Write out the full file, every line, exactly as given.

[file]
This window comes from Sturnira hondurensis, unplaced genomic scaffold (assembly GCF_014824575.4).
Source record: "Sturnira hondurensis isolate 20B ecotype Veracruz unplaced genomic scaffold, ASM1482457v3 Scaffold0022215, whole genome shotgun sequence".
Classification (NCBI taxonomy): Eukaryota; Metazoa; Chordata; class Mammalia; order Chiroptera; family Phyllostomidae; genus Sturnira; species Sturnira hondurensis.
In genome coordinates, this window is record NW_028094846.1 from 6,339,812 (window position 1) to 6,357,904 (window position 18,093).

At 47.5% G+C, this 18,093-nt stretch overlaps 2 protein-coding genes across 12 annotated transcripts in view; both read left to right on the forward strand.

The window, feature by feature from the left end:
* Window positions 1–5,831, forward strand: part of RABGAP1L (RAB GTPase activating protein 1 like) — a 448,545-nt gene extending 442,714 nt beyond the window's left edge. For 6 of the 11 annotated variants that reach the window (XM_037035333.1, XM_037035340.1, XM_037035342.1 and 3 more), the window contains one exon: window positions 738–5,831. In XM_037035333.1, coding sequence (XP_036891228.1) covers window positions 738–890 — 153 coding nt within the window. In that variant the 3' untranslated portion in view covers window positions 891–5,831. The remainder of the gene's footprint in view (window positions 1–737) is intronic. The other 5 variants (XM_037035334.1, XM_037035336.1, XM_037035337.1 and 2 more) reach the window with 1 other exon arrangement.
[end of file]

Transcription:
This window comes from Sturnira hondurensis, unplaced genomic scaffold (assembly GCF_014824575.4).
Source record: "Sturnira hondurensis isolate 20B ecotype Veracruz unplaced genomic scaffold, ASM1482457v3 Scaffold0022215, whole genome shotgun sequence".
Classification (NCBI taxonomy): Eukaryota; Metazoa; Chordata; class Mammalia; order Chiroptera; family Phyllostomidae; genus Sturnira; species Sturnira hondurensis.
In genome coordinates, this window is record NW_028094846.1 from 6,339,812 (window position 1) to 6,357,904 (window position 18,093).

At 47.5% G+C, this 18,093-nt stretch overlaps 2 protein-coding genes across 12 annotated transcripts in view; both read left to right on the forward strand.

The window, feature by feature from the left end:
* Window positions 1–5,831, forward strand: part of RABGAP1L (RAB GTPase activating protein 1 like) — a 448,545-nt gene extending 442,714 nt beyond the window's left edge. For 6 of the 11 annotated variants that reach the window (XM_037035333.1, XM_037035340.1, XM_037035342.1 and 3 more), the window contains one exon: window positions 738–5,831. In XM_037035333.1, coding sequence (XP_036891228.1) covers window positions 738–890 — 153 coding nt within the window. In that variant the 3' untranslated portion in view covers window positions 891–5,831. The remainder of the gene's footprint in view (window positions 1–737) is intronic. The other 5 variants (XM_037035334.1, XM_037035336.1, XM_037035337.1 and 2 more) reach the window with 1 other exon arrangement.